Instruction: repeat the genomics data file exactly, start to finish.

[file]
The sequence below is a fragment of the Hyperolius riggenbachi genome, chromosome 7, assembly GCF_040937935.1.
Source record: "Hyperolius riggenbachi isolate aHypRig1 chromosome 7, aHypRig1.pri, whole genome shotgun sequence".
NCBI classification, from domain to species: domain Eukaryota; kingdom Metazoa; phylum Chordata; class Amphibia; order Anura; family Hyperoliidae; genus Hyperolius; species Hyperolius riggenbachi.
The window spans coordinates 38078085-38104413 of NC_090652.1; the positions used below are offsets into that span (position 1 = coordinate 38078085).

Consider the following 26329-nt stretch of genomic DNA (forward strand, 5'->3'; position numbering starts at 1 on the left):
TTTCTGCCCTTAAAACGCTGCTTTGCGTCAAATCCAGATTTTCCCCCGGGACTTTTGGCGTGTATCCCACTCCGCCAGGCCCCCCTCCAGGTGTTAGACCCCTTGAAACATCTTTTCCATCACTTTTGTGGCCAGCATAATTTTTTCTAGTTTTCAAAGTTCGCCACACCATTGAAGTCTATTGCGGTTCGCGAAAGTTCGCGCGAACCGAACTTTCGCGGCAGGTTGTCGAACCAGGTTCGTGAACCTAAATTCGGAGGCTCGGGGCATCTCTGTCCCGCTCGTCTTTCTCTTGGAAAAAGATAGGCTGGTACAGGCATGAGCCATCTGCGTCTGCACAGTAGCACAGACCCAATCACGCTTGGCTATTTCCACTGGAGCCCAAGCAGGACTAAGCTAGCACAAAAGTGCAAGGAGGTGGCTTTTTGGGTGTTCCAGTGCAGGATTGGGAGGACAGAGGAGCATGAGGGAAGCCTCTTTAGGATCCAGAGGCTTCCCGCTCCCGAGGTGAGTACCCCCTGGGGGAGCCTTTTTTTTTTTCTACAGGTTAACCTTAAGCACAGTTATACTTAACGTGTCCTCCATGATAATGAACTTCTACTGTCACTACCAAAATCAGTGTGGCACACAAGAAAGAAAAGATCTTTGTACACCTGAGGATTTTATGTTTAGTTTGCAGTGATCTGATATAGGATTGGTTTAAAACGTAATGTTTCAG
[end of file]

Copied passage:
The sequence below is a fragment of the Hyperolius riggenbachi genome, chromosome 7, assembly GCF_040937935.1.
Source record: "Hyperolius riggenbachi isolate aHypRig1 chromosome 7, aHypRig1.pri, whole genome shotgun sequence".
NCBI classification, from domain to species: domain Eukaryota; kingdom Metazoa; phylum Chordata; class Amphibia; order Anura; family Hyperoliidae; genus Hyperolius; species Hyperolius riggenbachi.
The window spans coordinates 38078085-38104413 of NC_090652.1; the positions used below are offsets into that span (position 1 = coordinate 38078085).

Consider the following 26329-nt stretch of genomic DNA (forward strand, 5'->3'; position numbering starts at 1 on the left):
TTTCTGCCCTTAAAACGCTGCTTTGCGTCAAATCCAGATTTTCCCCCGGGACTTTTGGCGTGTATCCCACTCCGCCAGGCCCCCCTCCAGGTGTTAGACCCCTTGAAACATCTTTTCCATCACTTTTGTGGCCAGCATAATTTTTTCTAGTTTTCAAAGTTCGCCACACCATTGAAGTCTATTGCGGTTCGCGAAAGTTCGCGCGAACCGAACTTTCGCGGCAGGTTGTCGAACCAGGTTCGTGAACCTAAATTCGGAGGCTCGGGGCATCTCTGTCCCGCTCGTCTTTCTCTTGGAAAAAGATAGGCTGGTACAGGCATGAGCCATCTGCGTCTGCACAGTAGCACAGACCCAATCACGCTTGGCTATTTCCACTGGAGCCCAAGCAGGACTAAGCTAGCACAAAAGTGCAAGGAGGTGGCTTTTTGGGTGTTCCAGTGCAGGATTGGGAGGACAGAGGAGCATGAGGGAAGCCTCTTTAGGATCCAGAGGCTTCCCGCTCCCGAGGTGAGTACCCCCTGGGGGAGCCTTTTTTTTTTTCTACAGGTTAACCTTAAGCACAGTTATACTTAACGTGTCCTCCATGATAATGAACTTCTACTGTCACTACCAAAATCAGTGTGGCACACAAGAAAGAAAAGATCTTTGTACACCTGAGGATTTTATGTTTAGTTTGCAGTGATCTGATATAGGATTGGTTTAAAACGTAATGTTTCAG